On February 19, 1807, Aaron Burr was arrested in the Mississippi Territory, in what is now Alabama. Burr had served as Vice President during the first term of President Thomas Jefferson, leaving the administration after the 1804 election; later Jefferson issued a warrant accusing Burr of treason. Burr spent part of his time on the lam in Georgia.
On March 19, 1916, the first American military air combat mission began in support of an incursion into Mexico under President Woodrow Wilson.
On March 19, 1947, the Georgia Supreme Court ruled in Thompson v. Talmadge on the “Three Governors Affair.” The Court held that the Georgia General Assembly lacked authority to elect Herman Talmadge as Governor, and that because of the death of Eugene Talmadge before he took office, no successor to Gov. Ellis Arnall was in place until the newly-elected Lt. Governor Melvin Johnson was sworn in and became Governor, succeeding Arnall.
On March 19, 2003, President George W. Bush announced the start of Operation Iraqi Freedom in order to depose Iraqi dictator Saddam Hussein and eliminate the country’s ability to produce weapons of mass destruction.
March 19, 2014 was “Bo Callaway Day” in Georgia and flags flew at half-staff in honor of the late Georgia Congressman and former Secretary of the Army.
“Few individuals throughout our history can match the legacy that Bo Callaway left on Georgia politics,” Deal said. “Bo blazed a trail that led to the dramatic growth of the Georgia GOP, which went from virtually nonexistent when he ran for governor to holding every statewide elected office today. Bo stood up for what he believed in even when the odds and the political system were stacked against him. Georgians are all the better for it. Sandra and I send our deepest sympathies to the Callaway family.”
March 19, 2014 was also the first time I wrote about the lack of an “Official State Dog of Georgia.”
Georgia Politics, Campaigns, and Elections
The newest part of my morning routine is to check my temperature, as an elevated temperature is one of the first signs of a case of Covid-19. Today, I’m at 97.8, about normal for me, as I’ve been running 97.4 to 98.0 using the same digital thermometer each day.
The Georgia Council on Substance Abuse is hosting online meetings for people in recovery from addiction.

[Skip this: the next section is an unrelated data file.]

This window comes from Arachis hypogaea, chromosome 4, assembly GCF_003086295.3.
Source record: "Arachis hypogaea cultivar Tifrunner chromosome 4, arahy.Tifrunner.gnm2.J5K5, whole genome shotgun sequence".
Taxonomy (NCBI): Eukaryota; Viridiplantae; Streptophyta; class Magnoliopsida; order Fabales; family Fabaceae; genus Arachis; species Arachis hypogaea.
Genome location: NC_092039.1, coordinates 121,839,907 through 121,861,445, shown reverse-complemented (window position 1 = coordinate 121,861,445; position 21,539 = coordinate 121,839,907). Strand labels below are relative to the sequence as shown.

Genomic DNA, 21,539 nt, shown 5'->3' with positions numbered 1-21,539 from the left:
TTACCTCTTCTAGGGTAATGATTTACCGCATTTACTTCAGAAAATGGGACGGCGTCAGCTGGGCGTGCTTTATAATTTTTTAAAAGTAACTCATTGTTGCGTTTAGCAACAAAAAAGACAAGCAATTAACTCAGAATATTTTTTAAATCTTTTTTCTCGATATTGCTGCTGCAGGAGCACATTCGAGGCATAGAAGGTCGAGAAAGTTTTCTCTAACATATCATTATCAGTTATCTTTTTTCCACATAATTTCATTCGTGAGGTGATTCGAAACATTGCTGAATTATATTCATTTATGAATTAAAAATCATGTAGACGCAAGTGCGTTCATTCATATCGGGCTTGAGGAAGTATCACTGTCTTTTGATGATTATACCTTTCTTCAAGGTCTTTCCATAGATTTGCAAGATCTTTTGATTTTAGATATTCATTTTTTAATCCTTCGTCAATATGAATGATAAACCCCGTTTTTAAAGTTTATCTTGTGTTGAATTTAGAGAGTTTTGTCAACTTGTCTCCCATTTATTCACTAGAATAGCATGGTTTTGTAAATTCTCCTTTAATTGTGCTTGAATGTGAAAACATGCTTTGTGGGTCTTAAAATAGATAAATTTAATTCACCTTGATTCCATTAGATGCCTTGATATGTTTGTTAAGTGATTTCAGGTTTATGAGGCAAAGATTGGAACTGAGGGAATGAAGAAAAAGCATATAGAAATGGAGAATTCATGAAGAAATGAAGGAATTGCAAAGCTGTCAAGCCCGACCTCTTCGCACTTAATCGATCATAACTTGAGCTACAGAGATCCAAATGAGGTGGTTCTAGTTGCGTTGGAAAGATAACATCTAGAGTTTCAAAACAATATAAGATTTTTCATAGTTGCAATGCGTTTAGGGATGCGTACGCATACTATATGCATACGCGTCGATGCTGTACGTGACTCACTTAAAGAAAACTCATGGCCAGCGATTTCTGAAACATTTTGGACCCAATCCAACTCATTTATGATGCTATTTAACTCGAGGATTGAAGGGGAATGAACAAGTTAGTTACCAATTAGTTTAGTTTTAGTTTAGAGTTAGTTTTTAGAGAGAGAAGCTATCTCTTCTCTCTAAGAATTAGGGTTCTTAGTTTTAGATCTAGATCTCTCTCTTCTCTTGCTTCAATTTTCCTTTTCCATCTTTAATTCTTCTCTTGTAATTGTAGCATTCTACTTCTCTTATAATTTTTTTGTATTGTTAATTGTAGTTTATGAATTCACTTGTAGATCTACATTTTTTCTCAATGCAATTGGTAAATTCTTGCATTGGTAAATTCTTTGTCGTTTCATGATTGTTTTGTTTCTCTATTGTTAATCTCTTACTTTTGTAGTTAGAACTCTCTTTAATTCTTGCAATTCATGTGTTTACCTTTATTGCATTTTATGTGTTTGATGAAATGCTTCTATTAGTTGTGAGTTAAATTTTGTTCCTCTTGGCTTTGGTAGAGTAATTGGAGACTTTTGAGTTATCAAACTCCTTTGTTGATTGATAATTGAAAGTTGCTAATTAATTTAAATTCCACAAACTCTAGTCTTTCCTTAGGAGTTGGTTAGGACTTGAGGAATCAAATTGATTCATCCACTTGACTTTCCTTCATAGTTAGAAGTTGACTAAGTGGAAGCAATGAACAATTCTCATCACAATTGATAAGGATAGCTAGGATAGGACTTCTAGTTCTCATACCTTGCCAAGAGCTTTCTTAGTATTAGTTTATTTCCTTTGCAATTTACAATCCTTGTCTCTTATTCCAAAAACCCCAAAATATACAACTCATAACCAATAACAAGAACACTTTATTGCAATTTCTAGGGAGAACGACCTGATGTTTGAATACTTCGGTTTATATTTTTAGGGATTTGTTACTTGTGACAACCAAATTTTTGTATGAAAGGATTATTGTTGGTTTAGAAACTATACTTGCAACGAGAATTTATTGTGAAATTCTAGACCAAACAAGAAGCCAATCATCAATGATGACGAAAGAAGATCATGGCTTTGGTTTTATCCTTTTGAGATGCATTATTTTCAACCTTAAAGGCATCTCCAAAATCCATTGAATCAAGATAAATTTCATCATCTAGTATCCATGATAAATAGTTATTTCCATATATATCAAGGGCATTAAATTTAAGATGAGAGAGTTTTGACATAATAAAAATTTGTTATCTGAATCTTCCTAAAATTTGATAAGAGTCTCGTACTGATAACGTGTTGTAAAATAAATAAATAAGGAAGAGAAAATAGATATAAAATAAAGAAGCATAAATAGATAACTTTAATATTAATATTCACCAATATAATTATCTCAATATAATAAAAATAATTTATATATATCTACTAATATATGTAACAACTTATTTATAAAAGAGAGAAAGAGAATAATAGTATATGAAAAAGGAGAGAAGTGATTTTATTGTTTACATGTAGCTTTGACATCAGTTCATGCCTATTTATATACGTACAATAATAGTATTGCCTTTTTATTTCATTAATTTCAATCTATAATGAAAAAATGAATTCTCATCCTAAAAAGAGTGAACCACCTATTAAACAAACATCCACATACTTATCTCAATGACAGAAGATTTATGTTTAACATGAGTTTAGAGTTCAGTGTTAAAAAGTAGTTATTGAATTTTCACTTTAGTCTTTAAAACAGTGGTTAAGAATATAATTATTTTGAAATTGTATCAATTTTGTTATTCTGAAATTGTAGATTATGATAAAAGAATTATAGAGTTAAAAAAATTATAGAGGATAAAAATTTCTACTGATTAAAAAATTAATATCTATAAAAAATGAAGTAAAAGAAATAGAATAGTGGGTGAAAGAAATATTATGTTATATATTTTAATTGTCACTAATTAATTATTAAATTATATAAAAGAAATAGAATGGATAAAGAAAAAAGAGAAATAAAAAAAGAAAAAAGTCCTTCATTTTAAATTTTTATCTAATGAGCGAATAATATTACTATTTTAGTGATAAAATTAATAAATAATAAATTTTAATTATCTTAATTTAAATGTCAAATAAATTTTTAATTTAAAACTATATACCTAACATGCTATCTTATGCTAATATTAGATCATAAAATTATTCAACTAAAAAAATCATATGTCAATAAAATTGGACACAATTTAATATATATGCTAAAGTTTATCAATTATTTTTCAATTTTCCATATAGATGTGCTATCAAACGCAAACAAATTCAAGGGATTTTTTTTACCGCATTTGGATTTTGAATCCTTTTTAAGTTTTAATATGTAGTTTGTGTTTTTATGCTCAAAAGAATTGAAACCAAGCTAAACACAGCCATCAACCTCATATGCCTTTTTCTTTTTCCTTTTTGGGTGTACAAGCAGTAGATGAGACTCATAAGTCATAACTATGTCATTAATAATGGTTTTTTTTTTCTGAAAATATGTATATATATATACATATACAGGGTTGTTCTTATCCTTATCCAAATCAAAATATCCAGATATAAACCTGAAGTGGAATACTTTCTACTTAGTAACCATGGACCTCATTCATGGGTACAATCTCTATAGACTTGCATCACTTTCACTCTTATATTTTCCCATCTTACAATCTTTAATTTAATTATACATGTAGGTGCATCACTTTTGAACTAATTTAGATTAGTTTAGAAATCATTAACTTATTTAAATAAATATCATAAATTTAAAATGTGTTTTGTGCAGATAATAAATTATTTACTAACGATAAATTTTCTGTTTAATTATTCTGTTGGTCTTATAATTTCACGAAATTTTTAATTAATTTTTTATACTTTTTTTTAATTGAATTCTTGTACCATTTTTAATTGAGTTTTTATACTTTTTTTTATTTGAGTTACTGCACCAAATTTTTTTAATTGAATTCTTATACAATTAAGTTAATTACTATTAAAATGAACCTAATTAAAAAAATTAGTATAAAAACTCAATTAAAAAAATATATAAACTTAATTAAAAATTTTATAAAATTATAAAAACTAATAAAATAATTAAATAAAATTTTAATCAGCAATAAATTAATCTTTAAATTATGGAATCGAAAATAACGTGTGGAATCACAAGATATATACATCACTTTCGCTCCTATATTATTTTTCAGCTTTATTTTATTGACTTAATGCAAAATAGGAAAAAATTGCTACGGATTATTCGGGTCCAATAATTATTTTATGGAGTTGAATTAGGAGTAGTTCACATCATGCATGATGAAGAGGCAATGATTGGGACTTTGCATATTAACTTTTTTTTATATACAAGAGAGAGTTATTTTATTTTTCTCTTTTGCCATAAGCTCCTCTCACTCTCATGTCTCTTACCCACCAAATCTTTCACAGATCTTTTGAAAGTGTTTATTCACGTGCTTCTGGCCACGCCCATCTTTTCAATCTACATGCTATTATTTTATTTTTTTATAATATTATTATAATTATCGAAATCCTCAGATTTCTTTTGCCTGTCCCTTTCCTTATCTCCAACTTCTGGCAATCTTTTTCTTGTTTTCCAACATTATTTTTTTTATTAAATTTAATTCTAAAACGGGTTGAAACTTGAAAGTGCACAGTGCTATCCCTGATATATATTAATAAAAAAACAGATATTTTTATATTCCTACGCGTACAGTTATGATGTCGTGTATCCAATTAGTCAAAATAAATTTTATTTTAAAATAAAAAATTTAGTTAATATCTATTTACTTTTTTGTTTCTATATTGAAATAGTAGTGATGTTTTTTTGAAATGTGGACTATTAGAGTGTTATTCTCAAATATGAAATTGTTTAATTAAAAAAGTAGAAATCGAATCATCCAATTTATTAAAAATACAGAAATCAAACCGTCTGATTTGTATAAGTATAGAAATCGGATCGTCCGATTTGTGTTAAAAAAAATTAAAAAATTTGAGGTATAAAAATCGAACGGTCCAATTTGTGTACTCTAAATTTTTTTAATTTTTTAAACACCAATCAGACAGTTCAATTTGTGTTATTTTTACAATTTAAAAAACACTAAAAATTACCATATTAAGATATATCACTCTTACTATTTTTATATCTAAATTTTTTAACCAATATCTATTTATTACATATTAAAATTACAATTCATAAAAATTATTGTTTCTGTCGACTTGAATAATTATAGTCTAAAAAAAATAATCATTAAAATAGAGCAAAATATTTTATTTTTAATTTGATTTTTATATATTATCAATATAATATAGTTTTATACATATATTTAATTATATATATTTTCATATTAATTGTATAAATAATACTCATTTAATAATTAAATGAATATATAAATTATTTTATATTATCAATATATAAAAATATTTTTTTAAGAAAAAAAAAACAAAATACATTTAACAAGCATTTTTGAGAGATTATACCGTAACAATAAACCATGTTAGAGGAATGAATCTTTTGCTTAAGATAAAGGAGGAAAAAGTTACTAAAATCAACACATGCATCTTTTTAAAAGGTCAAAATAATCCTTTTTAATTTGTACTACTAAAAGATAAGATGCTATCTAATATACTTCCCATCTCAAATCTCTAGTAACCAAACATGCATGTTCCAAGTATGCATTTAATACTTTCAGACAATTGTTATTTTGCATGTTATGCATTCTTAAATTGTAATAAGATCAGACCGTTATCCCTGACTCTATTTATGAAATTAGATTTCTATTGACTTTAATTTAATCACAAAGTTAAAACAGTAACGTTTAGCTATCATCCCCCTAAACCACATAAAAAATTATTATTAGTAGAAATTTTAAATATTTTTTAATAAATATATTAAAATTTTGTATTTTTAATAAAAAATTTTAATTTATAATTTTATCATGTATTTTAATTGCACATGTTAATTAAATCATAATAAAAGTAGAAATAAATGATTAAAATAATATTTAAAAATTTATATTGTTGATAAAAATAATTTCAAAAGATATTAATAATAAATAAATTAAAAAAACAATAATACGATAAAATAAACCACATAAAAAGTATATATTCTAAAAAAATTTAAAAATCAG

If you are looking to join zoom meeting via laptop click this link.
Meeting ID: 695 949 293
If you are looking to join via telephone dial 646-876-9923
Meeting ID: 695 949 293
Staying home while sick is exactly what gets addicts into trouble. The illness is addiction, and the cure for many recovering from drug and alcohol addiction is people. They fear what isolation could mean to their sobriety.
Experts say the idea behind social distancing is to flatten the curve. That means if members of society can avoid spreading coronavirus by avoiding public places then maybe society can prevent overwhelming our hospitals, especially in rural parts of the state where emergency rooms have closed.
The social distancing advice applies as much to people who rely on group meetings for their substance abuse recovery as it does for anyone else, Georgia Council on Substance Abuse Executive Director Neil Campbell said.
It’s best for people to avoid in-person recovery meetings right now, Campbell said.
“We suggest that people get their get their needs met around their recovery support either online or by telephone,” she said. “It really is the time right now to not put yourself in a situation where you could be exposed.”
Campbell said another consideration people in recovery should remember is that many have chronic health conditions and are at risk for more serious consequences of COVID-19.
“If you need someone to talk with, to listen, or give support, call the CARES Warm Line at 844-326-5400,” Campbell said. “Our peer recovery coaches are answering the phones from 8:30 a.m. – 11:00 p.m., 7 days per week.”
While more and more places that host recovery groups are closing the doors, people who need physical connection to others, can use those phone hotlines.
And while you can’t get a hug from the internet, Narcotics Anonymous has virtual meetings as well.
Governor Brian Kemp is working to bring U.S. Small Business Administration funds online for Georgia businesses, according to a press release.
On March 17, 2020, Governor Brian P. Kemp submitted a letter to the U.S. Small Business Administration (SBA), requesting SBA Director Kem Fleming to issue a declaration to provide SBA Economic Injury Disaster Loans to the State of Georgia.
“Small businesses in Georgia are enduring severe economic hardship stemming from the spread of COVID-19. The effects of this pandemic vary by industry and economic sector, but it is clear that we must act,” said Governor Kemp. “Georgia small businesses are the backbone of our state and national economies, and we look forward to working with SBA and our federal partners to support them in the weeks and months to come.”
The Georgia General Assembly members and staff are being urged to self-quarantine, according to Fox 5 Atlanta.
The Lieutenant Governor of Georgia and several members of the Georgia General Assembly are self-quarantining after a member of the Senate tested positive for the coronavirus.
State Senator Brandon Beach, R-Alpharetta, announced Wednesday he tested positive for the COVID-19 virus. Sen. Beach was in attendance at Monday’s special session.
A statement from the senator released Wednesday evening reads in part: